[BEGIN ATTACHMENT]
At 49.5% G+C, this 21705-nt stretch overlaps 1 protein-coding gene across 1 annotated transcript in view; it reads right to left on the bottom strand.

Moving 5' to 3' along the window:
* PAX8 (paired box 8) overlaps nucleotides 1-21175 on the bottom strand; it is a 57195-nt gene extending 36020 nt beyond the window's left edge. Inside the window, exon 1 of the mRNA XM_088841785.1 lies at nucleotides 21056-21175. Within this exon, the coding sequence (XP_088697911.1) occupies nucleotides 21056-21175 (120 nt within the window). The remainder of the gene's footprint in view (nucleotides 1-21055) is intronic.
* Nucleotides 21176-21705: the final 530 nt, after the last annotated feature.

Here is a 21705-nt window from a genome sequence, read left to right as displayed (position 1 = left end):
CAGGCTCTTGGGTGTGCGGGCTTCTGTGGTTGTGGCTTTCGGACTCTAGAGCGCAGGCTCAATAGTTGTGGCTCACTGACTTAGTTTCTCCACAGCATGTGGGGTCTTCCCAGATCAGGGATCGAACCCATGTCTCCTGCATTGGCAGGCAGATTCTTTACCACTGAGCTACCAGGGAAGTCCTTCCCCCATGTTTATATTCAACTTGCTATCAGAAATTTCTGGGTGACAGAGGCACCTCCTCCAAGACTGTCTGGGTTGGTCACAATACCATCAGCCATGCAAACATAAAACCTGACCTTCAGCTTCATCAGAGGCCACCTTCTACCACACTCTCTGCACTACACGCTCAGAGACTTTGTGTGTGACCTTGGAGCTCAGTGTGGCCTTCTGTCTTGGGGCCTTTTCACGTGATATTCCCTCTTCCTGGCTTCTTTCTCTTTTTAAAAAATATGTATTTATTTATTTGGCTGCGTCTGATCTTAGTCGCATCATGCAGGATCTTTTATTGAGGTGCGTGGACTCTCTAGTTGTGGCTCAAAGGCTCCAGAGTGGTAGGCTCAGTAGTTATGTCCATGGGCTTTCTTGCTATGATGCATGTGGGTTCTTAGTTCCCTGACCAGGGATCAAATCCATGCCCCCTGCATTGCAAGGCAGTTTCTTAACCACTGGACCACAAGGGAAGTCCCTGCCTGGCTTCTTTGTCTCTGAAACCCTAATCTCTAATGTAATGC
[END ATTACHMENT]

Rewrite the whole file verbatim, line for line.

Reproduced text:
At 49.5% G+C, this 21705-nt stretch overlaps 1 protein-coding gene across 1 annotated transcript in view; it reads right to left on the bottom strand.

Moving 5' to 3' along the window:
* PAX8 (paired box 8) overlaps nucleotides 1-21175 on the bottom strand; it is a 57195-nt gene extending 36020 nt beyond the window's left edge. Inside the window, exon 1 of the mRNA XM_088841785.1 lies at nucleotides 21056-21175. Within this exon, the coding sequence (XP_088697911.1) occupies nucleotides 21056-21175 (120 nt within the window). The remainder of the gene's footprint in view (nucleotides 1-21055) is intronic.
* Nucleotides 21176-21705: the final 530 nt, after the last annotated feature.

Here is a 21705-nt window from a genome sequence, read left to right as displayed (position 1 = left end):
CAGGCTCTTGGGTGTGCGGGCTTCTGTGGTTGTGGCTTTCGGACTCTAGAGCGCAGGCTCAATAGTTGTGGCTCACTGACTTAGTTTCTCCACAGCATGTGGGGTCTTCCCAGATCAGGGATCGAACCCATGTCTCCTGCATTGGCAGGCAGATTCTTTACCACTGAGCTACCAGGGAAGTCCTTCCCCCATGTTTATATTCAACTTGCTATCAGAAATTTCTGGGTGACAGAGGCACCTCCTCCAAGACTGTCTGGGTTGGTCACAATACCATCAGCCATGCAAACATAAAACCTGACCTTCAGCTTCATCAGAGGCCACCTTCTACCACACTCTCTGCACTACACGCTCAGAGACTTTGTGTGTGACCTTGGAGCTCAGTGTGGCCTTCTGTCTTGGGGCCTTTTCACGTGATATTCCCTCTTCCTGGCTTCTTTCTCTTTTTAAAAAATATGTATTTATTTATTTGGCTGCGTCTGATCTTAGTCGCATCATGCAGGATCTTTTATTGAGGTGCGTGGACTCTCTAGTTGTGGCTCAAAGGCTCCAGAGTGGTAGGCTCAGTAGTTATGTCCATGGGCTTTCTTGCTATGATGCATGTGGGTTCTTAGTTCCCTGACCAGGGATCAAATCCATGCCCCCTGCATTGCAAGGCAGTTTCTTAACCACTGGACCACAAGGGAAGTCCCTGCCTGGCTTCTTTGTCTCTGAAACCCTAATCTCTAATGTAATGC